Today we’re going to be talking about if getting back with an ex ever works out.

It’s an interesting question because a large part of this entire website operates under the premise that getting an ex back works.

But if you really take a look at the question there are two things people typically want to know.

  1. Is it even possible to get back together with an ex?
  2. Do couples who get back together stay together?

We’re going to answer both today.

And if you stick around and read this entire article I’m going to give you three question that you need to ask yourself before considering getting back with your ex.

Let’s begin.

The Good News And Bad News

Let’s start with the good news.

When it comes to the question of if it’s possible to get back together with an ex the good news is that it absolutely works.

In fact, I’ve written multiple articles and filmed multiple videos about how I believe our success rate is better than any of our peers.

That’s the good news.

Let’s look at the bad news.

The Bad News: Roughly around 50% of couples break up again within three months.

Now, one advantage that I have over my peers is data.

My advice tends to be better because I’m giving it based on what we’re finding in research as opposed to gut feelings.

So, I figured it would be a good idea to interview the couples who used our program to get back together with their exes only to break up again and find out why.

Why Do So Many Couples Who Get Back Together Break Up Again?

After interviewing these couples and finding out why they broke up again we learned some interesting things,

  • The problems that initially caused the breakup weren’t fixed and continued to plague the relationship
  • One person usually emotionally self destructed out of fear that another breakup would occur
  • They got back together out of comfort as opposed to real love.

I’d like to briefly explore these three things so that you have a better understanding of what they mean exactly.

The Problems Weren’t Fixed

This was the most cited reason for another breakup.

Essentially what tends to happen with most couples who reunite is that the problems that caused the breakup in the first place weren’t fixed.

Usually there’s what I like to call a “mini honeymoon period” when you get back together a second time which can kind of hide some of those issues that happened in the first relationship.

But eventually they will crop up again if they aren’t addressed.

The Fear of Another Breakup

Another common issue cited from the people I interviewed was the fact that they would be so worried about another breakup that they would emotionally self destruct.

I’ve often claimed that there’s nothing worse than the shot you don’t see coming.

If your first breakup was considered to be “out of the blue” then that initial shock will create a fear that you can’t forget.

Getting Back Together Based On Comfort

What I’m about to say is super cliche but it’s something that definitely holds true.

Some couples aren’t meant to get back together.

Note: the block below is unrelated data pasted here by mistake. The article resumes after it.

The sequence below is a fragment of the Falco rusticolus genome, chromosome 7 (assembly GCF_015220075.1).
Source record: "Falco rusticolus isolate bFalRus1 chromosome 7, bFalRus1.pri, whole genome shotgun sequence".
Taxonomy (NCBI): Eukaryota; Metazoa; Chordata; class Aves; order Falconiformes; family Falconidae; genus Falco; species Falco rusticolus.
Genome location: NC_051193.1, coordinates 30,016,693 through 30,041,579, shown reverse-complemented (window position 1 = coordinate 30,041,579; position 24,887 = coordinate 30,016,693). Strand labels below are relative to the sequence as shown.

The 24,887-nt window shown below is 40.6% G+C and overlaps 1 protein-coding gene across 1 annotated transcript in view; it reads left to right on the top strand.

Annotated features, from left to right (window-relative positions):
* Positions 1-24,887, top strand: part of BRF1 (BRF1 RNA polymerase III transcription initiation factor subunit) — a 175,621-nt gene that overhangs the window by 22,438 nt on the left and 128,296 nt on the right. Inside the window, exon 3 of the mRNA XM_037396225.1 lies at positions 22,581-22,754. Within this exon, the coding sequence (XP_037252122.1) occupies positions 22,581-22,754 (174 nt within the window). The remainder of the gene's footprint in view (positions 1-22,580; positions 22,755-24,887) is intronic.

However, there’s nothing better than the comfort of a fallback.

Sometimes that happens where you and your ex get back together based on comfort. Maybe it was a little more difficult going on new dates than your ex thought so he comes back to you because you’re familiar.

This is not going to create a foundation worth building on.

The Three Questions You Should Be Asking Yourself Before You Get Back With An Ex

Yesterday I was asked to do an interview for Vice.

It was a big deal for me since I don’t often get asked to do interviews. In fact, many times I notice that reporters avoid me like the plague.

Wanting to get an ex back is a taboo so why would they want to talk to someone who specializes in it?

But I have always recognized the “taboo” for what it is.

It’s nothing more than a double standard.

Think about it, society is all for saving marriages and yet they think that breakups with boyfriends and girlfriends happen for a reason.

Let’s explore that sentiment for a moment.

Is it ever a good idea to get back with your ex?

When I first started this website I wondered aloud what the legitimate reasons were and ultimately wrote what I consider now to be a very generic article.

In fact, now I’m so rabid about making sure that my articles are well researched and thoroughly thought out.

As I was planning for this article I ran into the exact same situation.

How do you know if it’s a good idea to get back together?

Certainly there are some situations where it’s not a good idea.

Well, before you attempt to get your ex back you should first know the risks and answer three simple questions,

  1. Are you getting back with an ex because you think they are your only option?
  1. Were you together long enough to create a lasting connection?
  1. Were you emotionally or physically abused?

Let’s get to the fun part and dissect these questions.

Question #1: Are You Only Getting Back Together Because They Are Your Only Option?

Too often I find clients wanting to get back together based on comfort.

You’ve heard of the grass is greener syndrome, right?

It’s basically when you go through a breakup or someone breaks up with you because they think they can do better.

Hence the name, the grass is greener on the other side of the fence.